Numerous University of Mississippi organizations and campus ministries gathered in the Student Union Ballroom to acknowledge racism and consider it through a lens of faith at an event called “Prevail.”
Coolidge Ball, the first African-American athlete at the University of Mississippi, led the gathering alongside Jason Cook, former Ole Miss athlete and current pastor. Keith Carter, the Ole Miss Athletic Foundation president and former All-American athlete, also spoke, accompanied by the Grammy-nominated University of Mississippi Gospel Choir.
While the event has been planned for weeks, it falls just days after pro-Confederate groups marched through the city of Oxford and onto campus in order to advocate for the Confederate statue that stands in the Circle.
“In light of all the events that happened, not just this weekend but the past two weeks, it’s extremely important to have an event like this in the name of unity,” Gospel Choir President Jarrius Adams said.
The 11 campus groups that organized “Prevail” said their intention was to help those in attendance understand racism through religion.
“We cannot have a conversation of racial understanding without a conversation about the last 400 years,” Cook said.
Cook took the chance to speak about the kneeling of eight Ole Miss men’s basketball players during the national anthem at Saturday’s game against Georgia. The protest took place at the same time that pro-Confederates protested on campus.
“People view kneeling as a hostile event rather than an expression of the last 400 years,” Cook said.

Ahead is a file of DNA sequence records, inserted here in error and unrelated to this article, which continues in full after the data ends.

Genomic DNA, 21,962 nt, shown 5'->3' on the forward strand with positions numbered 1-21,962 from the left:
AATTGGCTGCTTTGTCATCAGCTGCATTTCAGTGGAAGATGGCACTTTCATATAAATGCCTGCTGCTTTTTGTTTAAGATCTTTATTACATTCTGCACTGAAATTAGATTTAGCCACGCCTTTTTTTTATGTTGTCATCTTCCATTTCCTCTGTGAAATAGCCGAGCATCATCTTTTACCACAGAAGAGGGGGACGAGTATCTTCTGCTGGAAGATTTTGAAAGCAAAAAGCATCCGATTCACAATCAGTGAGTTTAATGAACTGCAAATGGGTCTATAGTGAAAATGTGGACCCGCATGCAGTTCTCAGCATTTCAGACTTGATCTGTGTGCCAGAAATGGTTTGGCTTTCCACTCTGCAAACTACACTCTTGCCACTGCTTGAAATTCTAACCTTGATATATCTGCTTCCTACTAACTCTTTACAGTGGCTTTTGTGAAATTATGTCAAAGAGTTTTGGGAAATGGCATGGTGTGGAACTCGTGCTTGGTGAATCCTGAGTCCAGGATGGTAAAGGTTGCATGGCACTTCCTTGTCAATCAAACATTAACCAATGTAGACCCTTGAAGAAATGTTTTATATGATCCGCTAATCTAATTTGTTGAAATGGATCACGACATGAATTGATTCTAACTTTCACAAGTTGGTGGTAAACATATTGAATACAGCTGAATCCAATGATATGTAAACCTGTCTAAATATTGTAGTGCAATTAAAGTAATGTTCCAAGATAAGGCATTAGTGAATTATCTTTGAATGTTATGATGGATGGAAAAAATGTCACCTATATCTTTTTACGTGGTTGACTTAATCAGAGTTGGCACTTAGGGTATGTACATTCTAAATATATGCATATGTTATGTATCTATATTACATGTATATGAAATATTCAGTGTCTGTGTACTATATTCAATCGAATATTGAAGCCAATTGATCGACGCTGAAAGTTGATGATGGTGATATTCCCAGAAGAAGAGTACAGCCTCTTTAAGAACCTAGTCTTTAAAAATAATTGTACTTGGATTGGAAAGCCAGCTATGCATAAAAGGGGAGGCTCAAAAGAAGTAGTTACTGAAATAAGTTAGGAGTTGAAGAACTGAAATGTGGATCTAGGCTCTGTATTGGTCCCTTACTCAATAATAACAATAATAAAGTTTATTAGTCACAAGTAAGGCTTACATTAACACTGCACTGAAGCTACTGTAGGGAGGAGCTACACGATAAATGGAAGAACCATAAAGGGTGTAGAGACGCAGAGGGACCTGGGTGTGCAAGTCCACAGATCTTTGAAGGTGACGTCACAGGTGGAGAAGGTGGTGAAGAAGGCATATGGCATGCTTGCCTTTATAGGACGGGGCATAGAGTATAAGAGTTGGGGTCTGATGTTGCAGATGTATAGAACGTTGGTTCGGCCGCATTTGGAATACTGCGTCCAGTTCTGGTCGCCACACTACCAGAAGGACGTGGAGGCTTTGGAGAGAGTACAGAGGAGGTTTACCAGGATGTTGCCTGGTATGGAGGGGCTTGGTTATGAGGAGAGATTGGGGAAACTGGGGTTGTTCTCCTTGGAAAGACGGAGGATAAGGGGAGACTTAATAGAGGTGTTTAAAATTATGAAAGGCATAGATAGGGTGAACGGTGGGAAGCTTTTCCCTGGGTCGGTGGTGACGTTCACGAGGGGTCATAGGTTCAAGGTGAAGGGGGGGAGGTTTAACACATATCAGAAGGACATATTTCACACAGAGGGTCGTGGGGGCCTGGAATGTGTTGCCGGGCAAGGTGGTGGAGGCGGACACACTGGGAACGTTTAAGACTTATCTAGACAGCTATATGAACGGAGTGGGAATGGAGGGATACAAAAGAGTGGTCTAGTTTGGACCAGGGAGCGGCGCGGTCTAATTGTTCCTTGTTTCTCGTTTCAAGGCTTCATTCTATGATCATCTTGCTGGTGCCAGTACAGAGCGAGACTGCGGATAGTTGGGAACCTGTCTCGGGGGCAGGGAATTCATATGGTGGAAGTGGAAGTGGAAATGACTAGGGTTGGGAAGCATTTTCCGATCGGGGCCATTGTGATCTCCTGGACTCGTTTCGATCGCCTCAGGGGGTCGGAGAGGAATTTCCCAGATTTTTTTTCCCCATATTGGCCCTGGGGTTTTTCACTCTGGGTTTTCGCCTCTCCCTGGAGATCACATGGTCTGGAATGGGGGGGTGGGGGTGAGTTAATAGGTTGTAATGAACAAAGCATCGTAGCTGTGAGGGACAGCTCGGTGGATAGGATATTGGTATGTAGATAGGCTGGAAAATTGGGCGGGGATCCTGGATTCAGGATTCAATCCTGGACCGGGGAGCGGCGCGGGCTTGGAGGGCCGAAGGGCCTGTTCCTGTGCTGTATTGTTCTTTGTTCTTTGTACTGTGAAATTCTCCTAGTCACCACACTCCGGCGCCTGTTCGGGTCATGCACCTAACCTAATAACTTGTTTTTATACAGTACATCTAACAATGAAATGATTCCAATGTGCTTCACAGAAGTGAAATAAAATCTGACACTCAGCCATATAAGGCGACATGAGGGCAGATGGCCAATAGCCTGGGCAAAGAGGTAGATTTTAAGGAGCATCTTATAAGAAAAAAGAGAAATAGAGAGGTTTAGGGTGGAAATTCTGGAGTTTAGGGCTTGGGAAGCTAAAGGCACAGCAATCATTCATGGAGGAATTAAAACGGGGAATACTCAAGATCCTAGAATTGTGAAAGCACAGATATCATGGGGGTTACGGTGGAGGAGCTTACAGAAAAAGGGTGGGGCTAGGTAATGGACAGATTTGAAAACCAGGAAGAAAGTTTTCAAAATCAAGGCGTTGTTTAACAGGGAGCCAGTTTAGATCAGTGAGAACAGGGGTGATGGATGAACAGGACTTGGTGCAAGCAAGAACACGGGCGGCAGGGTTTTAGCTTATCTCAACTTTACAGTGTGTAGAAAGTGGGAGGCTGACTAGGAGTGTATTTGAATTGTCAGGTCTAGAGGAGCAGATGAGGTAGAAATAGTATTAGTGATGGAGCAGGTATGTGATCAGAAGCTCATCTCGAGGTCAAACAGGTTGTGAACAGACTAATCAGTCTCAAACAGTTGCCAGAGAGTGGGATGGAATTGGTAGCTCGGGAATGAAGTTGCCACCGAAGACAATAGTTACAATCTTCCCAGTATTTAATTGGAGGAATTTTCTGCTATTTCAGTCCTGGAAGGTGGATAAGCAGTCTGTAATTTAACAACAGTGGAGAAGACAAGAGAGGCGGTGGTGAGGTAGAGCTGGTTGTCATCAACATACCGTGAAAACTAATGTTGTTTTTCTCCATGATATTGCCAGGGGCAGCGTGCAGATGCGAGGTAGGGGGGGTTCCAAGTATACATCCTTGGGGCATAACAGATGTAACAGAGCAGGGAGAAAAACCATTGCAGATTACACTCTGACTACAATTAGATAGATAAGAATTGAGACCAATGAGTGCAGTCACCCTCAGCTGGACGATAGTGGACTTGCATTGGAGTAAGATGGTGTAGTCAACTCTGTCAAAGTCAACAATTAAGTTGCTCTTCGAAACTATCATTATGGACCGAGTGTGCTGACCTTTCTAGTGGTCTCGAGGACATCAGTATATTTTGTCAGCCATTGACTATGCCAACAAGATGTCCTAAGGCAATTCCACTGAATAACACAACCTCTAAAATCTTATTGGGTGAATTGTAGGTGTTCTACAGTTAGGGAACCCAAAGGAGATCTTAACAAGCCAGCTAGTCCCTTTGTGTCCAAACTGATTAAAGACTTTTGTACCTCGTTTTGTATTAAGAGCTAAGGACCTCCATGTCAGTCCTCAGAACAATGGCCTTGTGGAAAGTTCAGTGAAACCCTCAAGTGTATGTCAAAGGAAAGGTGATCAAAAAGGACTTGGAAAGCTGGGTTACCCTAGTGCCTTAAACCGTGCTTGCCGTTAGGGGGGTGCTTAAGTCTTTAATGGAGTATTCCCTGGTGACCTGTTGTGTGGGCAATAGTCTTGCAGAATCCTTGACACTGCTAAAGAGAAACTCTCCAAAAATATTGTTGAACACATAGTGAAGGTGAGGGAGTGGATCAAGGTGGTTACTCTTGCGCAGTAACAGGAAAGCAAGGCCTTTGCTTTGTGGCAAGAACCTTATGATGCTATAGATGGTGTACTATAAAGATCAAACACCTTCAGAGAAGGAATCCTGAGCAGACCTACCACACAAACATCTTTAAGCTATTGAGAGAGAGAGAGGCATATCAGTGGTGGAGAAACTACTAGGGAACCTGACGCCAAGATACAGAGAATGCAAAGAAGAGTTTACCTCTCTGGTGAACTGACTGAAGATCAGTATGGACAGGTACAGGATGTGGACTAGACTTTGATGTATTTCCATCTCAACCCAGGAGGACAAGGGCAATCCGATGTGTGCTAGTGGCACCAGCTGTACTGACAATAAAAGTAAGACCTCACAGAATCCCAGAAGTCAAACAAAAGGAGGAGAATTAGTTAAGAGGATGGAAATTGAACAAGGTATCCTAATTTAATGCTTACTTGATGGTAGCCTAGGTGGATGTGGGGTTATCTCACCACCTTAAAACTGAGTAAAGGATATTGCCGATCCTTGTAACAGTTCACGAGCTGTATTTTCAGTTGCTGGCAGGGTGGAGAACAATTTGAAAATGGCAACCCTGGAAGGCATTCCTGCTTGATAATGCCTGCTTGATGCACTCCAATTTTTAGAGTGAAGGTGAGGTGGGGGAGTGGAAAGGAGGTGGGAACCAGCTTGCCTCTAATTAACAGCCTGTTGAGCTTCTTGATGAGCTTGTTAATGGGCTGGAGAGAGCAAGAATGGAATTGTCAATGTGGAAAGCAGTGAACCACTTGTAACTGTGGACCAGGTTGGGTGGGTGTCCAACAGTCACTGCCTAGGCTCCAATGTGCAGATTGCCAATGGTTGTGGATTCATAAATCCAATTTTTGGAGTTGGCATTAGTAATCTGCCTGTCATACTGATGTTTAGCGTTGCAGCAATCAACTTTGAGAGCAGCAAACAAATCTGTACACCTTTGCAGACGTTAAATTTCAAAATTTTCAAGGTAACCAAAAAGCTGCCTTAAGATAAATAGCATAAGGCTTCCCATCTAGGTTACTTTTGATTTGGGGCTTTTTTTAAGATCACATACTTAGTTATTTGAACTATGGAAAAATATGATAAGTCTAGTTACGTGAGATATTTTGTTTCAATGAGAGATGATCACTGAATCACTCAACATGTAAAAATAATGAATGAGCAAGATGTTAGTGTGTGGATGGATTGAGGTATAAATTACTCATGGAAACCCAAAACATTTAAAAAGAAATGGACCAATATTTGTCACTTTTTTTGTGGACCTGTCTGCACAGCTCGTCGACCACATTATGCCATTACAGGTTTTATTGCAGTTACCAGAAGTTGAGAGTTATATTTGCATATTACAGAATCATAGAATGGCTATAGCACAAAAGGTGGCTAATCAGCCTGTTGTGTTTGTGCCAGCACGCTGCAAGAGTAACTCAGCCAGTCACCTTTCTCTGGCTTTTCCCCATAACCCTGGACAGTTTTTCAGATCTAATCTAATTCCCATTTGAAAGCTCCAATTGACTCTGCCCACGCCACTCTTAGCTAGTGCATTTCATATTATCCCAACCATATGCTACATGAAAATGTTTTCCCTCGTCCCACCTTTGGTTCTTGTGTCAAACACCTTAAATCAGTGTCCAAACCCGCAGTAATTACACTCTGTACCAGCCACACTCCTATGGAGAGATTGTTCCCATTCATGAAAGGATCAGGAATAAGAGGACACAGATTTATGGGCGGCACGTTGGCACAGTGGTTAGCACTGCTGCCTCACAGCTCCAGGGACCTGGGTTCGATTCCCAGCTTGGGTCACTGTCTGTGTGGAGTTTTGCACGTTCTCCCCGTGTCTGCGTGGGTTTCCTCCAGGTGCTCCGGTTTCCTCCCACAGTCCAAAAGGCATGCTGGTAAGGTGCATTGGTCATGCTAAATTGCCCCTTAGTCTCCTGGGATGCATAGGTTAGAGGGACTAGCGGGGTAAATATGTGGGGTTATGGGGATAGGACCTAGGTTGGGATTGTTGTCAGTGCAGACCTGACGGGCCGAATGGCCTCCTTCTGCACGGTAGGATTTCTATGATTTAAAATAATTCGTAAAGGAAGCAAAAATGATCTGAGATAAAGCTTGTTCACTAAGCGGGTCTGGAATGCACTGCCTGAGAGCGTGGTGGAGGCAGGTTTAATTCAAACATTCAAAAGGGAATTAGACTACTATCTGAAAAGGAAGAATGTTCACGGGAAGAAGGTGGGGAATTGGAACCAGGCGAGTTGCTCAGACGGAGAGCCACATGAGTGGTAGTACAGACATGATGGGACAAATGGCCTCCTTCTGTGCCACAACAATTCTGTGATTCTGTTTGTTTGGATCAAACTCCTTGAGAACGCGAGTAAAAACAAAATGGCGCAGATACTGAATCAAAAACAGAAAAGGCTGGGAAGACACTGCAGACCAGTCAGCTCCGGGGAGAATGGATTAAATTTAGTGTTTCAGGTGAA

“Persevere through the microaggression. Persevere through when we feel attacked. Persevere through the white guilt. You can’t quit.”
Cook emphasized the importance of communication and loving your neighbor rather than showing hate to your enemies.
“Yes, there are some of us that need to march, but there are a lot more of us that need to pray,” Cook said.
Ball said he was just 18 years old, shaky with nerves and didn’t know what to expect after signing with the university in 1970 to become the first African-American athlete at Ole Miss, but he knew it was where he needed to be.
“The coach that recruited me here said, ‘If anybody messes with you, I will whip their … ,” Ball said, gesturing to the last word without verbalizing it.
Ball mentioned segregation had been prominent only a year before his signing, so he hadn’t had much contact with other races in his lifetime.
“I never talked to a white before,” Ball said. “They came up to me thinking I’d be talking basketball. They said they were surprised I wasn’t talking basketball because all they heard was I was a basketball player.”
Ball said he wanted to be seen for more than his basketball statistics. He wanted to make an impact on the program and at the university.
“We’ve come a long ways, but we got a long way to go,” Ball said. “I’m so happy to see a great mixed crowd here tonight. You wouldn’t be here if you want to be, you chose to be here tonight.”
A plaque now hangs outside The Pavilion to recognize Ball for his outstanding athletic performance at the University of Mississippi, along with the impact he made on the campus.